* Relations with NATO are changing rapidly. NATO expansion has been dealt a blow: it’s clear that Ukraine will not join and no one wants to share a table with Saakashvili. But more to the point, NATO has, after a dozen years of treating Russia with contemptuous indifference, realised that it needs Russia in Afghanistan. While the General Secretary of NATO says different things to different audiences (for example in Tbilisi saying that Georgia will be a member of NATO one day), he has also been making overtures to Moscow, calling a few weeks ago for a “true strategic partnership.” I suspect that Paris and Berlin (and perhaps now Warsaw too) are pushing him.
* For several years, President Medvedev has been calling for a re-think of the European security system. At first dismissed as “an attempt to split Europe” his idea is receiving better reception.
* Crying wolf – what more ridiculous example can there be than this hyperventilation: “Putin’s shadow Falls over Finland” – is losing its effect. Russia’s neighbours have not been bludgeoned into slavery by the “gas weapon”, Russian troops did not “conquer Georgia” and annex the pipelines. After these and (many) other predictive failures, new doom-filled warnings are that much less believable.

The metaphorical sweater is unravelling rapidly. If Ossetians and Abkhazians regard Russians as their protectors, one cannot believe the story Tbilisi has been telling us for years. If Yanukovych won a fair election, perhaps it was the “Orange Revolution” that was the fraud. If Armenia has had its gas prices go up as much as Ukraine, then it can’t be a “gas weapon” to reward friends and punish enemies. What was stopping Russian troops from seizing large parts of Georgia proper? perhaps Putin neither wants the empire back nor to control the pipelines. If Russia’s principal enemy in the North Caucasus is a “terrorist”, then what’s really going on there? If China and Zimbabwe are members of the WTO, why isn’t Russia?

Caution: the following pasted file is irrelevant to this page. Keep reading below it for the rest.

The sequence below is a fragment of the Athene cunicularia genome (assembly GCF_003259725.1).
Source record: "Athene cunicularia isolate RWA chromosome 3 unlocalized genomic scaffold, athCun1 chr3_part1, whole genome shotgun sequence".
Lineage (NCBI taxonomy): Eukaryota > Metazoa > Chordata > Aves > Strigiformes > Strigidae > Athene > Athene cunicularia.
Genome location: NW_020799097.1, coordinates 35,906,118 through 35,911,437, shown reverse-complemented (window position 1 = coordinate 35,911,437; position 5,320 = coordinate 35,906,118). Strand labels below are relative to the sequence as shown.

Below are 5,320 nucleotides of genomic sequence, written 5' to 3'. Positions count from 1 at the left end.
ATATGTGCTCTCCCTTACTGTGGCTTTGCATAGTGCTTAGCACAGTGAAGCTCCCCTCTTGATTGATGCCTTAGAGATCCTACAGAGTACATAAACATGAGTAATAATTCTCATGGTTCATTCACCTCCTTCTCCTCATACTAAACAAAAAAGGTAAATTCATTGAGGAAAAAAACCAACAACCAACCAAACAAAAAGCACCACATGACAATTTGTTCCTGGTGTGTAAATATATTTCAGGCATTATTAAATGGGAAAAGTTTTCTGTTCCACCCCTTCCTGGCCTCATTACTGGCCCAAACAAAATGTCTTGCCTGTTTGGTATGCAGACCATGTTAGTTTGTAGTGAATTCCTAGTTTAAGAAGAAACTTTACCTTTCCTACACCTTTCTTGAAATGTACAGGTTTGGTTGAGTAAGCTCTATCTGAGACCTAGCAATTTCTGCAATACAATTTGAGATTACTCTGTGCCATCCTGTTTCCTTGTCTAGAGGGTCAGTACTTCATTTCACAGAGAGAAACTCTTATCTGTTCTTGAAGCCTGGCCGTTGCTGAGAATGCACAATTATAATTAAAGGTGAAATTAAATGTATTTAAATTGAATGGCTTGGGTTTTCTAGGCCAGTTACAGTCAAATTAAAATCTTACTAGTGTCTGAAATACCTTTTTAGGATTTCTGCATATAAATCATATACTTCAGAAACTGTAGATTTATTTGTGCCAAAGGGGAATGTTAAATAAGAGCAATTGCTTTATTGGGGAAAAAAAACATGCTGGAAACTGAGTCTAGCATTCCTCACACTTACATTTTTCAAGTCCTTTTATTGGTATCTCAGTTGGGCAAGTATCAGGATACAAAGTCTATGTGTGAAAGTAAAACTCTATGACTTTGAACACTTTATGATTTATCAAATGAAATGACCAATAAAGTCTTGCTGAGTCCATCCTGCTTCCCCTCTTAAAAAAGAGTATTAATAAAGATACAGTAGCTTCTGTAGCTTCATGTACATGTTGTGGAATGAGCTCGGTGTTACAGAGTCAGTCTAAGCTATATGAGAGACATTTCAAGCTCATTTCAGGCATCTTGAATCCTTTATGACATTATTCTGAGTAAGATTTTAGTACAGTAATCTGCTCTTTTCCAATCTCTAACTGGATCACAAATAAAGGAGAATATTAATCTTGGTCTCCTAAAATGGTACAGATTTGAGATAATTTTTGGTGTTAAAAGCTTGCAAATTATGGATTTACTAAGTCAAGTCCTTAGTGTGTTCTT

Paris and Berlin continue to lead: at the three-way summit in Deauville, overtures were made as was clear from the press conference. President Sarkozy said “We are certain that Russia, Germany and France share common positions in many respects” and that “we live in a new world, a world of friendship between Russia and Europe.” Chancellor Merkel said “we need to put relations between Russia and NATO on a rational track. After all, we face some of the same threats in the world today.” Medvedev, for once not the suppliant, was less forthcoming but made it clear he was listening.

These are, to be sure, straws in the wind but there are now quite a few of them and more come every day. Barring some unexpected catastrophe, I expect this development to continue. Paris and Berlin (and perhaps Warsaw) are leading developments but others will join in. The coming NATO summit will move the process a step further.

The end result, for perhaps the first time in history, will be a Western view of Russia more nearly as it actually is; no longer an imagined reflection. As an important player with its own interests Russia will have to be accommodated. Not an enemy, not an opponent, not necessarily an ally, but an important player that, in fact, marches in the same direction most of the time. And when it doesn’t, disagreements can be discussed and reasonable compromises made. In short, a Russia that is seen to be “in the box”."
Yup. The Cold War is well and truly over. All eyes now on the Muslim world.

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Wednesday, November 24, 2010

Interesting Article

Another Week of Middle Eastern...

...hell, with only a little bit of intrigue:

Lebanese PM voices support for Hariri tribunal

...despite the fact that Nasrallah has called for him to "repudiate the trail."
"Lebanese Prime Minister Saad al-Hariri expressed support Wednesday for a U.N.-backed tribunal's investigation of the assassination of his politician father, a process many fear could ignite factional violence.

Western diplomats and Lebanese political sources say expected indictments against members of Shi'ite guerrilla group Hezbollah in the 2005 killing of Sunni statesman Rafik al-Hariri could be issued by the end of this year or in early 2011.